Once inside, the settlement subsystem assumes control of any units that have crossed the settlement perimeter. It is then reliant on an established graph of the settlement: dictating how specific areas of the city are linked to one another. In addition, the settlement graph has an influence map overlay attached to it. This influence map carries a number of useful pieces of information at runtime, including the threat posed by a location, the strategic value of capturing or defending it, exposure to missile fire and any enemy occupation strength. This information when summed through the influence map gives a strong indication of whether a given unit could successfully assault and capture a location by building what is effectively multiple layers of useful strategic data into a information model. Think of it like a lasagne for destroying a city.


Total War continues to be an extensive and complicated problem space to work within. With each new release we see a need for more complex and robust AI subsystems, from unit movement, to combat, long-term strategy, diplomacy, siege battles and more. At the time of this video, Total War has released not only the sequel to Warhammer, but also announced two new titles: Total War: Three Kingdoms which will return the franchise to the real world with the Han dynasty of China, as well as Total War Saga: Thrones of Britannia - a new subseries focused on smaller and more specific periods of history. Even from its humble beginnings, Total War was aiming for high stakes and epic combat, but the challenge faced is far from easy.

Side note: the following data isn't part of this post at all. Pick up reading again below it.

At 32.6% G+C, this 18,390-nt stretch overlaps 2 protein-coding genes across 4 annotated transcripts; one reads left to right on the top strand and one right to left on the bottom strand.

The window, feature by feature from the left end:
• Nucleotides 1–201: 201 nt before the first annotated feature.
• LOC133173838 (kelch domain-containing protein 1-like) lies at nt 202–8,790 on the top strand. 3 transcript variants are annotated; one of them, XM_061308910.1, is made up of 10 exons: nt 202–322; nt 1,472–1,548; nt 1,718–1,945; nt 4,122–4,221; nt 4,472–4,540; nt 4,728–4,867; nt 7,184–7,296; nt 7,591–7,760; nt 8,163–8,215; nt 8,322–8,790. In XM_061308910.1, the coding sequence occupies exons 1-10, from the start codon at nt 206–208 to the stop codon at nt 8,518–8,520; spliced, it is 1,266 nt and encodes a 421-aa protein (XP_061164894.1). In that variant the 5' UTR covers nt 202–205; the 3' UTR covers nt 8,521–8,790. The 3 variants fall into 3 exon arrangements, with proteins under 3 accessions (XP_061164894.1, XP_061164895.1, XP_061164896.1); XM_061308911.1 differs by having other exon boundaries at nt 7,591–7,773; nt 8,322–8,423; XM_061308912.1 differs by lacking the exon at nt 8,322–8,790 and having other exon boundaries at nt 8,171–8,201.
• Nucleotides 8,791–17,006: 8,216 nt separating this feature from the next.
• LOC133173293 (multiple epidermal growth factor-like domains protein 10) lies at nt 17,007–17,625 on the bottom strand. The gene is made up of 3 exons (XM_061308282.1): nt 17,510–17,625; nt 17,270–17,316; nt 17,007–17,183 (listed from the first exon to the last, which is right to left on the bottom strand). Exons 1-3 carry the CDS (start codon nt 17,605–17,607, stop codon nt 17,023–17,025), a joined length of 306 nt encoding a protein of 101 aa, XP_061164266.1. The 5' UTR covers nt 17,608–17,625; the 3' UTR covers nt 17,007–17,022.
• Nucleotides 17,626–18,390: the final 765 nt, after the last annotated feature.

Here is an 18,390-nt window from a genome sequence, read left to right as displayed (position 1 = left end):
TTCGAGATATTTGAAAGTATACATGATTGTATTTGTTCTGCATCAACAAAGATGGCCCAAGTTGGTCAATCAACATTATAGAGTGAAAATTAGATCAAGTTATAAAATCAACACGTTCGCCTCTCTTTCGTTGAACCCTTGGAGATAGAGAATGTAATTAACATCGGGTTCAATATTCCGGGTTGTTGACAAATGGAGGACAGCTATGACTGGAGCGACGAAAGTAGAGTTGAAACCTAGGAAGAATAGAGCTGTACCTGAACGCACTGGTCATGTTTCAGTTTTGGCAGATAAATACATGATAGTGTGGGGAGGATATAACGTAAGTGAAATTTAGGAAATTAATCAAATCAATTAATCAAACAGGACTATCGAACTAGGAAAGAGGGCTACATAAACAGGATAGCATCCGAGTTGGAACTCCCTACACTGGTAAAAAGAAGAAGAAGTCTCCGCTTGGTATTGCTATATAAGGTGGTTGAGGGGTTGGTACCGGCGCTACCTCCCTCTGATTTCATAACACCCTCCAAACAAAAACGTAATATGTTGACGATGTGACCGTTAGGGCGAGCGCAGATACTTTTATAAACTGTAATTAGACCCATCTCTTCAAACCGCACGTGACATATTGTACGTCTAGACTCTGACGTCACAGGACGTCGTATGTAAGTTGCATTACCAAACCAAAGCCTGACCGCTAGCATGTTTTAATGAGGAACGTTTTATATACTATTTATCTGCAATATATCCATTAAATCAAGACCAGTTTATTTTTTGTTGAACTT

As stated back in part 1 of this series, AI for real time strategy is one of the most complex and demanding out there. They might not get it right all the time, but it can't be denied that Creative Assembly put tremendous time and resource into continually expanding and improving the decision making systems from top to bottom as the franchise has continued to grow.